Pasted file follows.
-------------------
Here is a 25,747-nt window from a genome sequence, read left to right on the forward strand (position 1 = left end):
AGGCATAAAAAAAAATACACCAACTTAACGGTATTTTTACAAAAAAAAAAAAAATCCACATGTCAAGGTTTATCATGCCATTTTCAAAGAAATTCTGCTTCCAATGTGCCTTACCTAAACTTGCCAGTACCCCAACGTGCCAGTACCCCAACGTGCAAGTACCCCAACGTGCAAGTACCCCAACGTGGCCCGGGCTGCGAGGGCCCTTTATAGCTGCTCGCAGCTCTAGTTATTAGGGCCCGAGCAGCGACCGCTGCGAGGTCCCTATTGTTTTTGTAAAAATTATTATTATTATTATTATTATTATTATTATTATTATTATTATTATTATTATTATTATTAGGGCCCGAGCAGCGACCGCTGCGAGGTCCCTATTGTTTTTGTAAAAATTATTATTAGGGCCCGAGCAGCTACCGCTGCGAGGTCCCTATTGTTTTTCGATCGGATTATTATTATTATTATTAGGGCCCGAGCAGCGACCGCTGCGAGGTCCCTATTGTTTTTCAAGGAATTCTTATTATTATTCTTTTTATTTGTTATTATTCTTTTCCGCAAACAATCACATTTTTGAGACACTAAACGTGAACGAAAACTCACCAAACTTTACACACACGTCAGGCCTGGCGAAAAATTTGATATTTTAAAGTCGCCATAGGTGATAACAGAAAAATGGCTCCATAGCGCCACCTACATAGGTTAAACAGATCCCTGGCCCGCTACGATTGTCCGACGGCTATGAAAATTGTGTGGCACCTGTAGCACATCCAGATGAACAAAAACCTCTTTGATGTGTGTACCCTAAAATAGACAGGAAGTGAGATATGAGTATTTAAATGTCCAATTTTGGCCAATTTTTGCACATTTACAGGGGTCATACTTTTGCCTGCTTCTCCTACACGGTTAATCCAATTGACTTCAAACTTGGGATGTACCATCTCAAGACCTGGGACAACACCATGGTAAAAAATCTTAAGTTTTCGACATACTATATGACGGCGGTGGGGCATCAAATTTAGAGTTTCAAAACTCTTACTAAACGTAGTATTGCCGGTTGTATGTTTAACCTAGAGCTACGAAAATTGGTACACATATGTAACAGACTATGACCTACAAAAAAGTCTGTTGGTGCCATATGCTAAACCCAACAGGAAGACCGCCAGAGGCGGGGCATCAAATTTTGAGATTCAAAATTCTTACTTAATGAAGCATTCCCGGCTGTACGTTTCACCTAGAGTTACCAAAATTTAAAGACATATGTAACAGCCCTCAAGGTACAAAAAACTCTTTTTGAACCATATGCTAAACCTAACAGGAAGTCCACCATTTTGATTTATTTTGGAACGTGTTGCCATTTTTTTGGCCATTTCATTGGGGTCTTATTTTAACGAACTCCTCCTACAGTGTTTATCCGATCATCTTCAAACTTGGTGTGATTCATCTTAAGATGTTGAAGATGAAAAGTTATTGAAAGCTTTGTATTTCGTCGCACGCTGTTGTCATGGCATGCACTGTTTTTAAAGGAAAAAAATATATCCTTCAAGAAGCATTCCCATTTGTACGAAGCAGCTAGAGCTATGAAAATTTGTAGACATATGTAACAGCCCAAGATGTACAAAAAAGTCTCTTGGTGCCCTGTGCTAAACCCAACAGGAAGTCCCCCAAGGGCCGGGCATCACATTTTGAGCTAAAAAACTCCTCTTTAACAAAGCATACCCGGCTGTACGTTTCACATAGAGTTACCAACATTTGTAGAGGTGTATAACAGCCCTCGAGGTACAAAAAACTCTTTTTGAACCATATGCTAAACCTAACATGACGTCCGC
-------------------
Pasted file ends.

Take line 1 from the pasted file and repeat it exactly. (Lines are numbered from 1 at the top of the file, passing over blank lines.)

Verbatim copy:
Here is a 25,747-nt window from a genome sequence, read left to right on the forward strand (position 1 = left end):